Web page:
Israeli police, in August 2009, recommended that he be indicted for bribery.  He has denied wrongdoing, and said "If I had to, I would do exactly the same thing. I would do it all again." If, however, he is indicted, he would resign from the Cabinet, Knesset and party. Livni commented "It's his right to fight for his innocence but there is one thing which is beyond one's rights and that is claiming the Israeli police is driven by political interests and personal and political persecution. When an Israeli citizen says that one has to respond and back up the Israeli police."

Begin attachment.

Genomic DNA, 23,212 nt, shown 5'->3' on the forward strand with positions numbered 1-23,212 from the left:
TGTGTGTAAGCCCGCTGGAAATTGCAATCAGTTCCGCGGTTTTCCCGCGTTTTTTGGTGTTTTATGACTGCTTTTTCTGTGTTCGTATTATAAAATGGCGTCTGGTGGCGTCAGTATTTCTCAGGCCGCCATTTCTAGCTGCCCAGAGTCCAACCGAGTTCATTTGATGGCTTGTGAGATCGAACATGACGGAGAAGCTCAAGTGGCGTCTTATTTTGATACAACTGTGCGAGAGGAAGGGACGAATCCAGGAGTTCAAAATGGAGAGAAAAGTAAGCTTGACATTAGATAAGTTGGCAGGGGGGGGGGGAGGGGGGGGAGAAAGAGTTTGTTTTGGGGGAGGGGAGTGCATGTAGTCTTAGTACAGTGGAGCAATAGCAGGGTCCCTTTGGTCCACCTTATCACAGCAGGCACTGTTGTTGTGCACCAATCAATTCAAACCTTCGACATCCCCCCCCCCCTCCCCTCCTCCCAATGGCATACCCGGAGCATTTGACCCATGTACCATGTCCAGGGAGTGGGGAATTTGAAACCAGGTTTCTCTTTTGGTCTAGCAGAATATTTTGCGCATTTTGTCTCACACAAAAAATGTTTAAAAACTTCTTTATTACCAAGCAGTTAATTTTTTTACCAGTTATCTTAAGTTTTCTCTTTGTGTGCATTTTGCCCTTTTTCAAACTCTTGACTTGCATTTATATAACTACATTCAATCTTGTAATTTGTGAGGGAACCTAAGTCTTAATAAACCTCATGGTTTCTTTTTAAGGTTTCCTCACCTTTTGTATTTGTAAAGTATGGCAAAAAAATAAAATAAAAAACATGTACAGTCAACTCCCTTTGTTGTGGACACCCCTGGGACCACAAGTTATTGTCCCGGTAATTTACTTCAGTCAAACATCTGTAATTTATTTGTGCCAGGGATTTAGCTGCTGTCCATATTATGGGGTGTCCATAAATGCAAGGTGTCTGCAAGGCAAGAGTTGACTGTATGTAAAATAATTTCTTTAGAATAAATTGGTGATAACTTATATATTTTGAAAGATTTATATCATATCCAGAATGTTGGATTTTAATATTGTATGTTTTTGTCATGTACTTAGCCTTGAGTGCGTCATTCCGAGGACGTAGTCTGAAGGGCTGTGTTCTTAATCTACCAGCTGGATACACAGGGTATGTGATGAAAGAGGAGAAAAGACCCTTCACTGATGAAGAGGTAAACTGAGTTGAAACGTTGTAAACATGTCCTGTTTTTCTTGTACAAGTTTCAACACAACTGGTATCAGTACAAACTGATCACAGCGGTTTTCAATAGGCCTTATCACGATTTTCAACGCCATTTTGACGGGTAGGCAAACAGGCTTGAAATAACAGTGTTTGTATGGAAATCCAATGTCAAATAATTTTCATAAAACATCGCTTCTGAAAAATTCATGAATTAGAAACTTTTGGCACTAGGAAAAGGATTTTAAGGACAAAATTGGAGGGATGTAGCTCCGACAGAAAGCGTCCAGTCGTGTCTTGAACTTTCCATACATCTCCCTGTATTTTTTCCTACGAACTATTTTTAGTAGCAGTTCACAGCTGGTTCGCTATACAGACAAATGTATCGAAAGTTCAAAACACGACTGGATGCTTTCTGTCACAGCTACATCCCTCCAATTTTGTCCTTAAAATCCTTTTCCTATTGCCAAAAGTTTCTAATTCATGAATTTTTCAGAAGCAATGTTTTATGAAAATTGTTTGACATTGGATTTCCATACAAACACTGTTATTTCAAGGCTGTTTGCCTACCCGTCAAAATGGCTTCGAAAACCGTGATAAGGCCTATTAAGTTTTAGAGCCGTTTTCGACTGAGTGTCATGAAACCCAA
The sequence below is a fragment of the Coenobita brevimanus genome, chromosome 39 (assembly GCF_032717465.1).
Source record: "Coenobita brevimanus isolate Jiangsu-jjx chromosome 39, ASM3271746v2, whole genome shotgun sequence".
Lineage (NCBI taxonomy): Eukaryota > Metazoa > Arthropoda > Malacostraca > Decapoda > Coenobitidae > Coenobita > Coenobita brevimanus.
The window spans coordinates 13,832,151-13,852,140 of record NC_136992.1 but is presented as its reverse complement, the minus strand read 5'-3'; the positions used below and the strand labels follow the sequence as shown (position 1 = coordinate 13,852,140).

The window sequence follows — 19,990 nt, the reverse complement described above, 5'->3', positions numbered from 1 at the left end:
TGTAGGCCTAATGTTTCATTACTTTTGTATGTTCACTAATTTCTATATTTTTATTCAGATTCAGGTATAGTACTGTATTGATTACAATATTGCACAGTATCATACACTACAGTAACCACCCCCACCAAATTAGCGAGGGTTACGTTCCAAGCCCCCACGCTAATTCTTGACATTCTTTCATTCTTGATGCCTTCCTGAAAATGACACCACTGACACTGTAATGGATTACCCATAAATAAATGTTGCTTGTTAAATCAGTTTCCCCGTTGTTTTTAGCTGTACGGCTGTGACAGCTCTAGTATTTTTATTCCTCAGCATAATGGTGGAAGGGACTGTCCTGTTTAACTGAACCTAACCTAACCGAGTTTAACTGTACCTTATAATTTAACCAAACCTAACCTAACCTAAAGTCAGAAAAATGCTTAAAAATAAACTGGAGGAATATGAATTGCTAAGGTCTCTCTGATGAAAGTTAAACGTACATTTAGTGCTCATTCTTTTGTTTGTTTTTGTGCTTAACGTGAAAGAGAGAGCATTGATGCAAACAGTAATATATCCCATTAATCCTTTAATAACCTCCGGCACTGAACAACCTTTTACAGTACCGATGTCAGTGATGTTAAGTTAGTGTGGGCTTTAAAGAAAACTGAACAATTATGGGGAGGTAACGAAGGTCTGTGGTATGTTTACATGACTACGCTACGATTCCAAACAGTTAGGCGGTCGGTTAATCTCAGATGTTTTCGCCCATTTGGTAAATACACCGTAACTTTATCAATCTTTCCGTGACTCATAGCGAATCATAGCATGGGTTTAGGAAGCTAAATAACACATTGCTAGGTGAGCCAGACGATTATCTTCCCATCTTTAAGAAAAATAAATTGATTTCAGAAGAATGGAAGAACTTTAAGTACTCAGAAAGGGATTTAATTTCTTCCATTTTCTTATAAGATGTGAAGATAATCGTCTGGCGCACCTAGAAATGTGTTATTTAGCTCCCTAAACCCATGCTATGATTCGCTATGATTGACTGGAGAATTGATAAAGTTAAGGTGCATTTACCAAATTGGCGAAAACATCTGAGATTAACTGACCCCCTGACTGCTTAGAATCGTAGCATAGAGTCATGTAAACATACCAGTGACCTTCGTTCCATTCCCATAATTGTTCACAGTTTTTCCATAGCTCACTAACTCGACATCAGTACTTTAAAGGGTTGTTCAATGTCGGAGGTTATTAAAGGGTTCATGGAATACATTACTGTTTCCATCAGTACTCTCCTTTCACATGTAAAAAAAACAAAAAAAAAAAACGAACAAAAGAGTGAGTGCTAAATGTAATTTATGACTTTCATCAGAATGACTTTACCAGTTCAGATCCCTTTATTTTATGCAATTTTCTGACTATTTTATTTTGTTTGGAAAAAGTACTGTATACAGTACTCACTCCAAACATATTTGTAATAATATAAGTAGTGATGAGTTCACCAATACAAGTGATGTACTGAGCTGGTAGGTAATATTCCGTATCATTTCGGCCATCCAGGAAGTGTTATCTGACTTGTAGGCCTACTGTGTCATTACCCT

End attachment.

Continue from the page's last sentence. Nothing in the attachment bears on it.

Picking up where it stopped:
Founds own party
Frustrated with coalition politics, he founded Yisrael Beiteinu (Our Home is Israel) in 1999, calling for a strong presidency and a peace deal with the Palestinians under which Israel would swap land on which many of its 1.5 million Arab citizens live for Jewish settlements in the occupied West Bank. Buoyed by support among the massive influx of Russian speakers in the 1990s, he served in three governments from 2001 to 2008, quitting Ehud Olmert's coalition in 2008 over the idea of U.S.-sponsored talks with the Palestinians.
As administrative head of Likud from 1993, he ran the office of Prime Minister Benjamin Netanyahu from 1996 to 1997.
Born Evet Lieberman in the Soviet city of Kishinev, now Chisinau, capital of Moldova, on June 5, 1958, Lieberman studied at the local agricultural institute. His father Lev was a Red Army veteran who was taken prisoner by the Germans and later spent 7 years in a Siberian Gulag labour camp under Stalin.